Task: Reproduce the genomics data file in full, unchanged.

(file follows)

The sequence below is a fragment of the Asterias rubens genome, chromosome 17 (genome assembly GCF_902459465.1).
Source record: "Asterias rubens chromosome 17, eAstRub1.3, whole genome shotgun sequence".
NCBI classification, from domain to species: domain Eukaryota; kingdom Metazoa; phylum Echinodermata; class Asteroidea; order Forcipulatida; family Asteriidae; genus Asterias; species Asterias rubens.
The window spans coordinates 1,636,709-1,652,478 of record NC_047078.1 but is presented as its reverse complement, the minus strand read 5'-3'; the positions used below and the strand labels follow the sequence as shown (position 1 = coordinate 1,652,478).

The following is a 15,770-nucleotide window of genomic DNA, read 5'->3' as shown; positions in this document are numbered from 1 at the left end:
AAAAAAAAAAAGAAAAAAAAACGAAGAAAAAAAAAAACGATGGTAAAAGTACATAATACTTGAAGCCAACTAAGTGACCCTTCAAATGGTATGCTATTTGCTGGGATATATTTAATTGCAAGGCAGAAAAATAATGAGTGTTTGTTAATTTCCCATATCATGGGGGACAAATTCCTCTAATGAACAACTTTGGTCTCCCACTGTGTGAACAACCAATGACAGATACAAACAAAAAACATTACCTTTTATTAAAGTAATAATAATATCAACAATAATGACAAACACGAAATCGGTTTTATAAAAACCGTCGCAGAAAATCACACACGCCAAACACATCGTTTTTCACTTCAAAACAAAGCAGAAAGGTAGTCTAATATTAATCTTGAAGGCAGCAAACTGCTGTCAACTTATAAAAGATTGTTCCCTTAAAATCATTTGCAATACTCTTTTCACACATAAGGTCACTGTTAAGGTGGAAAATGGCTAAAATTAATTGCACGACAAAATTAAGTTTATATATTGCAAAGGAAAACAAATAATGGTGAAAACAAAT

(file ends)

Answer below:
The sequence below is a fragment of the Asterias rubens genome, chromosome 17 (genome assembly GCF_902459465.1).
Source record: "Asterias rubens chromosome 17, eAstRub1.3, whole genome shotgun sequence".
NCBI classification, from domain to species: domain Eukaryota; kingdom Metazoa; phylum Echinodermata; class Asteroidea; order Forcipulatida; family Asteriidae; genus Asterias; species Asterias rubens.
The window spans coordinates 1,636,709-1,652,478 of record NC_047078.1 but is presented as its reverse complement, the minus strand read 5'-3'; the positions used below and the strand labels follow the sequence as shown (position 1 = coordinate 1,652,478).

The following is a 15,770-nucleotide window of genomic DNA, read 5'->3' as shown; positions in this document are numbered from 1 at the left end:
AAAAAAAAAAAGAAAAAAAAACGAAGAAAAAAAAAAACGATGGTAAAAGTACATAATACTTGAAGCCAACTAAGTGACCCTTCAAATGGTATGCTATTTGCTGGGATATATTTAATTGCAAGGCAGAAAAATAATGAGTGTTTGTTAATTTCCCATATCATGGGGGACAAATTCCTCTAATGAACAACTTTGGTCTCCCACTGTGTGAACAACCAATGACAGATACAAACAAAAAACATTACCTTTTATTAAAGTAATAATAATATCAACAATAATGACAAACACGAAATCGGTTTTATAAAAACCGTCGCAGAAAATCACACACGCCAAACACATCGTTTTTCACTTCAAAACAAAGCAGAAAGGTAGTCTAATATTAATCTTGAAGGCAGCAAACTGCTGTCAACTTATAAAAGATTGTTCCCTTAAAATCATTTGCAATACTCTTTTCACACATAAGGTCACTGTTAAGGTGGAAAATGGCTAAAATTAATTGCACGACAAAATTAAGTTTATATATTGCAAAGGAAAACAAATAATGGTGAAAACAAAT